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1361 [1336]

The first entryng of Queene Mary to the Crowne, with the alteration of Religion, and other perturbations happenyng the same tyme in this Realme of Englande. 
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Block 3: Mary's first moves

This is the first example of what will be a recurring pattern throughout Book 10 (and not typical of any other section of the Actes and Monuments) - extended theological discussion followed by bald political narrative. This section of narrative had a purpose: it emphasises Mary's 'perjury' to the protestants who supported her and it is as close as Foxe ever came to directly criticising her.

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The section of Book 10, from Edward VI's illness and Jane Grey's marriage to Mary's arrival in London, is based on Foxe's Rerum, pp. 232-34 (translated with varying degrees of fidelity). Essentially the sources for this section were reports from protestants in England during Mary's reign to English protestants in exile and continental reformers, which Foxe gathered while he was overseas. Some new material was added in later editions (notably Mary's letter to the Privy Council and the Council's response), but on the whole, there was little new information added to this section. Many of the remaining changes to the substance of this section (e.g., the accounts of Northumberland's death) reflect the changing circumstances in which Foxe's work was written.

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Mary's First Moves

Political events predominate here. Foxe has to decide what titles to give the competing queens at crucial moments. The glosses 'Queene Iane proclamed at London' and 'Comparisō betweene young king Edward & young Lady Iane' may be examined: the first notes the proclaiming of 'Queene Iane' while the second, by pointing to a passage concerned with her upbringing and therefore using 'Lady Iane', allows the transition back to Lady Jane for the rest of the section (except for 'Bishop Ridley preacheth in Queene Maryes time' which recalls Ridley preaching in Queen Jane's time) without having to say anything explicit about legitimacy.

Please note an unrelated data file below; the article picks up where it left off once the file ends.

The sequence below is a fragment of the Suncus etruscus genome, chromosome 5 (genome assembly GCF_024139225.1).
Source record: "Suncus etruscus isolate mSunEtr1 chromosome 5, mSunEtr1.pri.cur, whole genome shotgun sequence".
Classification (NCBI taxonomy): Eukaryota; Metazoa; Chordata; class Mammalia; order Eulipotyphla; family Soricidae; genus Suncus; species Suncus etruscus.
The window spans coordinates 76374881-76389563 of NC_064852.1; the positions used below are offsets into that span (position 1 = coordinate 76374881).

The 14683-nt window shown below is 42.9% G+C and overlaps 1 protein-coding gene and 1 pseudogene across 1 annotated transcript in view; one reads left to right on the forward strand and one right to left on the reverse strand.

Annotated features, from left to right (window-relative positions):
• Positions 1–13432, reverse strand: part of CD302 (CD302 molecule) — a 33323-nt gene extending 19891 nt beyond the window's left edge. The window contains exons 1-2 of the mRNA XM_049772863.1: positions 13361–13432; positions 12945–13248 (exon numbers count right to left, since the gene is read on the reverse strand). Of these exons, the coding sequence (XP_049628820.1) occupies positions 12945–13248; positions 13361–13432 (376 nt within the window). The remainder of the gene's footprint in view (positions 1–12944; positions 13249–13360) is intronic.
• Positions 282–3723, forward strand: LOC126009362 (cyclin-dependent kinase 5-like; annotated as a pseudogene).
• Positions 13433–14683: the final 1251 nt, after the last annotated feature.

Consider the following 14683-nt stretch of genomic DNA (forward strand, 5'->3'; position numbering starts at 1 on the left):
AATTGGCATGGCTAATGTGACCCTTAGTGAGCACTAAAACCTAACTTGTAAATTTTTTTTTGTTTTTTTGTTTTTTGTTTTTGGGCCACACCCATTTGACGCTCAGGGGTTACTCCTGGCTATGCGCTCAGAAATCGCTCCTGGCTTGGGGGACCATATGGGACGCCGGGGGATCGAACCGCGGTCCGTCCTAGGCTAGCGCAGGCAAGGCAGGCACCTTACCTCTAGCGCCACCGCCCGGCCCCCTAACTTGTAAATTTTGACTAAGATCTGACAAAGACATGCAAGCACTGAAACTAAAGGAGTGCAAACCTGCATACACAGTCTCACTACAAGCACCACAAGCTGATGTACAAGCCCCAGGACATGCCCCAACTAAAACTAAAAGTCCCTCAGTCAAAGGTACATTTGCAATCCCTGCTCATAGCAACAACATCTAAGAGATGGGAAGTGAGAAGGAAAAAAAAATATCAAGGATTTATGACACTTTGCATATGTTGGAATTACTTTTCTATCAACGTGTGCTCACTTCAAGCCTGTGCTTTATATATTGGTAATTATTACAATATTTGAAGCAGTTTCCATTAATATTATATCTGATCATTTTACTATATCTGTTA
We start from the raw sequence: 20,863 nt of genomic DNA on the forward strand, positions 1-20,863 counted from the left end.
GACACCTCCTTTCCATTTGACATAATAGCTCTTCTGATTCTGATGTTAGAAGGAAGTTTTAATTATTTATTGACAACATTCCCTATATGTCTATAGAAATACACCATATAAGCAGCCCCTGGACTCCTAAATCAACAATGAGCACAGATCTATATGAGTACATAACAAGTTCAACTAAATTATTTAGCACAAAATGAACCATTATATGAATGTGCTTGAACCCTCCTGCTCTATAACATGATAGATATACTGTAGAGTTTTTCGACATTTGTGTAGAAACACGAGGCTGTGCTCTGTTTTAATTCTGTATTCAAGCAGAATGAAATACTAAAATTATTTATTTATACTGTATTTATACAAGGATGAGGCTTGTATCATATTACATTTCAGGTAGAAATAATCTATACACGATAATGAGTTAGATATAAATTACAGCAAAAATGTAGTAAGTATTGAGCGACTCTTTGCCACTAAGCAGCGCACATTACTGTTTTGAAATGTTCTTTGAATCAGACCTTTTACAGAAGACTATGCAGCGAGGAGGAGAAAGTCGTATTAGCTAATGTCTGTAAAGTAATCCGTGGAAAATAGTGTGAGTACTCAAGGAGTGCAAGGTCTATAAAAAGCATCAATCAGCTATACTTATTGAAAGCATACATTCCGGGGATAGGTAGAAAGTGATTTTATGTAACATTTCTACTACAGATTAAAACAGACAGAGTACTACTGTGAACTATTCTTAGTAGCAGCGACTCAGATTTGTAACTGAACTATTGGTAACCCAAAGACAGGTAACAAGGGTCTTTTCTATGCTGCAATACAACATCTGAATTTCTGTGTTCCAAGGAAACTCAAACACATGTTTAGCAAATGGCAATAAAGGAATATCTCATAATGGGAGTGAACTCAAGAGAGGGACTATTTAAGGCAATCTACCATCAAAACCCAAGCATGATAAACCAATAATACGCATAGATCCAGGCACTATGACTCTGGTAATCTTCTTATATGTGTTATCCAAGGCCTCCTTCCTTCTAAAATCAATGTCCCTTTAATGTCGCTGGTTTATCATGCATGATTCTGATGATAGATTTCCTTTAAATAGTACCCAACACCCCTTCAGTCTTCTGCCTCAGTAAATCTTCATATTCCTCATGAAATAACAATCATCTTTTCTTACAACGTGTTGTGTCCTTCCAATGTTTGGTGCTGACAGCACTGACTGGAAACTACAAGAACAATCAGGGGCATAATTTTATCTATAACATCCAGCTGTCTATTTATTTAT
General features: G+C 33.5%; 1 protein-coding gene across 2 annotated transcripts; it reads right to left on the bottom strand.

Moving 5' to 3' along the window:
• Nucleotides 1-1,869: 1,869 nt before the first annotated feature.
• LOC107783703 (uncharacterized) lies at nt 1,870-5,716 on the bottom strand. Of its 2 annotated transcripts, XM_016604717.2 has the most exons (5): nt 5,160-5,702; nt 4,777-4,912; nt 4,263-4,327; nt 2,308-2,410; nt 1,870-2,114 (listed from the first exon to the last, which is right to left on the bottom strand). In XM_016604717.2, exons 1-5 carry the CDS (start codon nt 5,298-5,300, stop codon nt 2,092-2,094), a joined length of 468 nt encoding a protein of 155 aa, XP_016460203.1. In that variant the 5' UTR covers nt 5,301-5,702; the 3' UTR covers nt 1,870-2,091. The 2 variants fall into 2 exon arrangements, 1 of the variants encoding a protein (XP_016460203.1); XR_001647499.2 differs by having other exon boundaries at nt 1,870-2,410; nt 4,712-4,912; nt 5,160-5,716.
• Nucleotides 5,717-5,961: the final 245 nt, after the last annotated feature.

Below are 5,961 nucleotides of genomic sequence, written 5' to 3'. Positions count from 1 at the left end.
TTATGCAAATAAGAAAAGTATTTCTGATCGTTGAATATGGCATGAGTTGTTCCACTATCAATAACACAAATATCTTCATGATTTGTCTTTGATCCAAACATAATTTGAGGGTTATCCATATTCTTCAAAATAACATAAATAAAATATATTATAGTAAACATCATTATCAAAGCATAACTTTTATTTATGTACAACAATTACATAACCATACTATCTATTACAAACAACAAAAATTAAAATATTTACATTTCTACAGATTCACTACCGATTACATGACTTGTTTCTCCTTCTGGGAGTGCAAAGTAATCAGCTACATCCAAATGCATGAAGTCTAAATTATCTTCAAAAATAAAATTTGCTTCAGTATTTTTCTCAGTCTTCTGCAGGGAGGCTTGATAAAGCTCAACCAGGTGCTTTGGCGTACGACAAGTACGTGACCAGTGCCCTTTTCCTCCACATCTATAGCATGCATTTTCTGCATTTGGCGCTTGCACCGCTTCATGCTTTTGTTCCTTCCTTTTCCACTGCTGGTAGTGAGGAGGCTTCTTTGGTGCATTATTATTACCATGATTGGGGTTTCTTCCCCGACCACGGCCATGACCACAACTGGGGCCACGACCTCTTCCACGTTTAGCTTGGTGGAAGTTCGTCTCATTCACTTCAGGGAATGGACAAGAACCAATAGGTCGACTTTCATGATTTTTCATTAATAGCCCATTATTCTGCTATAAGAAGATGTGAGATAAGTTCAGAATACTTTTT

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Another interesting titular contrast comes at the gloss 'Breach of promise in Queene Mary': immediately before this is a gloss in all editions, 'The Lady Mary promiseth faithfully that she would not alter religion'. The contrast between 'Lady' and 'Queen' appears to suggest a willingness to promise anything to gain power followed by indifference to promises.

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Another contrast between Jane and Mary can be found in the glosses: while 'Two things feared in Queene Mary' points to two things feared from Mary, 'Comparisō betweene young king Edward & young Lady Iane' points to a favourable comparison between Jane and King Edward. Two glosses do not appear after 1563. Perhaps the reference to the king's will in the gloss 'Lady Iane made heire by þe kings will' was too sensitive a point with Elizabeth to risk retaining the gloss. Another to be removed was 'Tokēs that quene Mary wold not kepe touch with the Suffolke menne' which considers the executions of various protestant nobles as 'tokens' that Mary would not 'kepe touch with the Suffolke men': perhaps this was later removed as ceding too much to the popular will (the Northern Uprising of 1569 may have heightened Foxe's awareness of the sensitivity of rebellion). Foxe's glosses report but do not comment upon Northumberland's recantation ('The Duke of Northumberlād condemned to dye', 'The Duke of Northumberland reuoketh his religion' and 'The Duke of Northūberland beheaded',) although the juxtaposition of the confessions and deaths of two protestant gentlemen, 'Syr Iohn Gates and Sir Thomas Palmer confessing their fayth were beheaded', was perhaps designed to offer contrast.

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Marginalia1553. The reigne of Queene Mary. WHat tyme Kyng Edward by long sicknes beganne to appeare more feeble and weake, in the meane while duryng the tyme of this his sicknes, a certaine mariage was prouided, concluded, and shortly also vppon the same solemnised in the moneth of Maye, MarginaliaMariage betwene the Lord Gilforde and the Ladye Iane.betweene the Lord Gilford, sonne to the duke of Northumberland, and the Lady Iane the duke of Suffolkes daughter, whose mother beyng then aliue, was daughter to Mary kyng Henryes second sister, who firste was maryed to the French king. & afterwarde to Charles Duke of Suffolke. But to make no long tarriance hereupon, the marriage being ended and the kyng waxing euery day more sicke then other, where as in deede there seemed in hym no hope of recouery, it was brought to passe by the consent not onely of the Nobilitie, but also of all the chiefe Lawyers of the Realme, that the king by his Testament dyd appoynt the foresayd Lady Iane, daughter to the duke of Suffolke, to be inheretrice vnto the crowne of England, passing ouer his two sisters Mary and Elizabeth.